Saltwater aquariums can be beautiful additions to any home. There are many colorful fish choices, as well as plant and coral options. These setups take a bit more work than freshwater aquariums. They can also be more costly. Before deciding if a saltwater aquarium setup is something to invest in, be sure you know the basics of requirements and maintenance.
Saltwater tanks should be at least 50 gallons to start with. Saltwater fish need about three gallons of water per inch of fish. As an added plus, larger tanks allow more room for error. This is good for beginner’s who are likely to make mistakes. A stand is also necessary to keep the tank off the floor and away from dust.
Fish produce toxic waste, which can then produce the deadly toxins ammonia and nitrate. Biological filtration systems are a must for saltwater aquariums to process the toxic waste. Many beginners make the mistake of introducing too many fish into a tank before the nitrate cycle has been established. This cycle stabilizes the water and ensures proper filtration for a tank full of fish. Cycling can take four to six weeks.
Type of Tank
The best tank for beginners is a fish-only setup. This setup includes only fish and other saltwater invertebrates. Live rock in addition to fish is a common setup, but becomes more complicated. Reef tanks are the most desired type for many enthusiasts. These have big, live corals along with fish and invertebrates. These systems are the ones that are notorious for their difficulty.
A saltwater aquarium contains high amounts of saline in the water. This salinity must be maintained with consistent monitoring. A hydrometer is necessary for measuring the saline content of the water. Large fluctuations in salinity are damaging to the fish. Commercial salt is available for use with saltwater aquariums. Common table salt cannot be used.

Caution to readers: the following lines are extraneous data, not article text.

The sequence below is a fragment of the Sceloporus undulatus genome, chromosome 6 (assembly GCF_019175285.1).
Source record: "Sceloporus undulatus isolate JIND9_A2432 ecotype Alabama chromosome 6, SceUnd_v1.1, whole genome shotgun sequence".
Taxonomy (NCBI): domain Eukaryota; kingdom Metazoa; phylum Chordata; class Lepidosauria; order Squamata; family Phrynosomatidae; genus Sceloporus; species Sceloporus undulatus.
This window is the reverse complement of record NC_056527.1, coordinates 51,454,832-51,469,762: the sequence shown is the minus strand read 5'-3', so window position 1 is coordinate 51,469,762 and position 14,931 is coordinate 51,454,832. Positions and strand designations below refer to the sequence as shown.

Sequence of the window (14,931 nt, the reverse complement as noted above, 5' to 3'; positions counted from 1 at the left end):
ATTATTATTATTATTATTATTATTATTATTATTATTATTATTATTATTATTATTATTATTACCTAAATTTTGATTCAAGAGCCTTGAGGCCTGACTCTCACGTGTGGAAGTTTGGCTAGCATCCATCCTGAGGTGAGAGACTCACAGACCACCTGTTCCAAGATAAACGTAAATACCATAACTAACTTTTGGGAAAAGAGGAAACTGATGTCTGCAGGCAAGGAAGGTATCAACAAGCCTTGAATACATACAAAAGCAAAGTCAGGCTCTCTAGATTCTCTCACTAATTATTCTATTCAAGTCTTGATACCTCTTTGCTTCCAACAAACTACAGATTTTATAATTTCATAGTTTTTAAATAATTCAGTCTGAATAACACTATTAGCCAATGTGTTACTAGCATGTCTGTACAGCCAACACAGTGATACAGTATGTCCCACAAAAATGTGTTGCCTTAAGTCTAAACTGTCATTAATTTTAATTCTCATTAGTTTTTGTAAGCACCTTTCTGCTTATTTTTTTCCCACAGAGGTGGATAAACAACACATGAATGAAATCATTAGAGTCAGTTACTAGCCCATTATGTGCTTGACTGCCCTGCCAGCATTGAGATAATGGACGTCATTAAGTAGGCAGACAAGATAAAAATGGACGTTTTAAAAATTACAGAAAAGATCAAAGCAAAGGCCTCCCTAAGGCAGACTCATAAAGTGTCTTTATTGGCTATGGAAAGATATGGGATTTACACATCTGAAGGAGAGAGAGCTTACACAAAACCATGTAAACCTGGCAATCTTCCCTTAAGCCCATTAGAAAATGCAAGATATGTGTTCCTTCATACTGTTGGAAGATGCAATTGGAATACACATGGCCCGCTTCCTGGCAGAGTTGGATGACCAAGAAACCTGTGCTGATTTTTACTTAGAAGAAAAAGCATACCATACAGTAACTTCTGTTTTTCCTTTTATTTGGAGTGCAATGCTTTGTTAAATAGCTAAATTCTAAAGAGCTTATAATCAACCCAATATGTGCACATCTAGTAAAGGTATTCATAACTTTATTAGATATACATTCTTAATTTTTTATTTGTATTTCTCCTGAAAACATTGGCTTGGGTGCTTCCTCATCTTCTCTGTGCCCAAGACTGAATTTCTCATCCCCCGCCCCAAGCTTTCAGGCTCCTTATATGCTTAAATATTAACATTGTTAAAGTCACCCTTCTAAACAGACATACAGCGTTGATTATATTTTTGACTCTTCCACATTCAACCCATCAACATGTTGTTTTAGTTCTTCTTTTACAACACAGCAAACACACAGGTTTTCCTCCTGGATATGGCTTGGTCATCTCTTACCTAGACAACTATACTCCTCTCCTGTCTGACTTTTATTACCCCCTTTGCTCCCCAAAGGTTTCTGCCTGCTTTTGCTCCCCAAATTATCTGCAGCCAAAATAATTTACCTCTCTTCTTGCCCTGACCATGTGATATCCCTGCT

Natural reefs maintain a temperature of between 72 and 79 degrees. The temp in a home aquarium should be kept within this range and remain as consistent as possible. The water will need to be warmed using an aquarium heater. These are submersion heaters that temperature controls that can be adjusted. Larger tanks need a heater with a higher wattage. A good rule of thumb is five watts for every gallon of water in the tank.
Tanks that contain only fish do not require any special lighting, although most people include some lighting for viewing. Saltwater tanks that have live rock or reefs need to have lighting with proper spectrum and strength. Without the proper lighting, the system will die. Lighting should be provided for 10 or 12 hours every day.
Compatibility and Ecosystem
One of the attractions of a saltwater aquarium is that it is a small ecosystem, where all components work together and balance each other. The fish and invertebrates must be compatible, as with any tank environment. Some fish are more aggressive, and may bully or even eat other tank mates. It is the owner's responsibility to ensure all elements of the ecosystem are in harmony.